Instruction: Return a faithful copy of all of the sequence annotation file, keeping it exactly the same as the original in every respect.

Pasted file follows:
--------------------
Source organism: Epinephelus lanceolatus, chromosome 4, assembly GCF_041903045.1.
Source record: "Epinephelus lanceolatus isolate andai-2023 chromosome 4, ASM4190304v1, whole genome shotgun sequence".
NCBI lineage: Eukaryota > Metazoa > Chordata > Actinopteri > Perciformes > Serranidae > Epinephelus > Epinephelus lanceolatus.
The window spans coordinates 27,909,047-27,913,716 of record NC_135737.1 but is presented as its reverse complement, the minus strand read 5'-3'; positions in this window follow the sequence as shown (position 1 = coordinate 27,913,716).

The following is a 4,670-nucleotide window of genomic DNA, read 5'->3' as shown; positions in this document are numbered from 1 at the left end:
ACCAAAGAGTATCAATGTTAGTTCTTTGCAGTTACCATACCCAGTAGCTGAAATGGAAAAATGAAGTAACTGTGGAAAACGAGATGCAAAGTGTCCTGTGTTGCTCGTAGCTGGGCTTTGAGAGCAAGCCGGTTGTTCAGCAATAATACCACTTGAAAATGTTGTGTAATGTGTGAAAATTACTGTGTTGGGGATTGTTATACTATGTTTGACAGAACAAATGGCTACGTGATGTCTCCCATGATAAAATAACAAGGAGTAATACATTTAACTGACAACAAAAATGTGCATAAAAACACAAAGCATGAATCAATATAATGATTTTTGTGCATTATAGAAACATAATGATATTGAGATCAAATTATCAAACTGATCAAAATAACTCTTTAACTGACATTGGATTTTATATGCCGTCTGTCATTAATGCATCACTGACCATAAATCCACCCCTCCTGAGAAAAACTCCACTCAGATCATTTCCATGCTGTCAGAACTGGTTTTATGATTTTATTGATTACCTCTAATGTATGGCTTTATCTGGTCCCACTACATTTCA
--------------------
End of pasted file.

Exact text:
Source organism: Epinephelus lanceolatus, chromosome 4, assembly GCF_041903045.1.
Source record: "Epinephelus lanceolatus isolate andai-2023 chromosome 4, ASM4190304v1, whole genome shotgun sequence".
NCBI lineage: Eukaryota > Metazoa > Chordata > Actinopteri > Perciformes > Serranidae > Epinephelus > Epinephelus lanceolatus.
The window spans coordinates 27,909,047-27,913,716 of record NC_135737.1 but is presented as its reverse complement, the minus strand read 5'-3'; positions in this window follow the sequence as shown (position 1 = coordinate 27,913,716).

The following is a 4,670-nucleotide window of genomic DNA, read 5'->3' as shown; positions in this document are numbered from 1 at the left end:
ACCAAAGAGTATCAATGTTAGTTCTTTGCAGTTACCATACCCAGTAGCTGAAATGGAAAAATGAAGTAACTGTGGAAAACGAGATGCAAAGTGTCCTGTGTTGCTCGTAGCTGGGCTTTGAGAGCAAGCCGGTTGTTCAGCAATAATACCACTTGAAAATGTTGTGTAATGTGTGAAAATTACTGTGTTGGGGATTGTTATACTATGTTTGACAGAACAAATGGCTACGTGATGTCTCCCATGATAAAATAACAAGGAGTAATACATTTAACTGACAACAAAAATGTGCATAAAAACACAAAGCATGAATCAATATAATGATTTTTGTGCATTATAGAAACATAATGATATTGAGATCAAATTATCAAACTGATCAAAATAACTCTTTAACTGACATTGGATTTTATATGCCGTCTGTCATTAATGCATCACTGACCATAAATCCACCCCTCCTGAGAAAAACTCCACTCAGATCATTTCCATGCTGTCAGAACTGGTTTTATGATTTTATTGATTACCTCTAATGTATGGCTTTATCTGGTCCCACTACATTTCA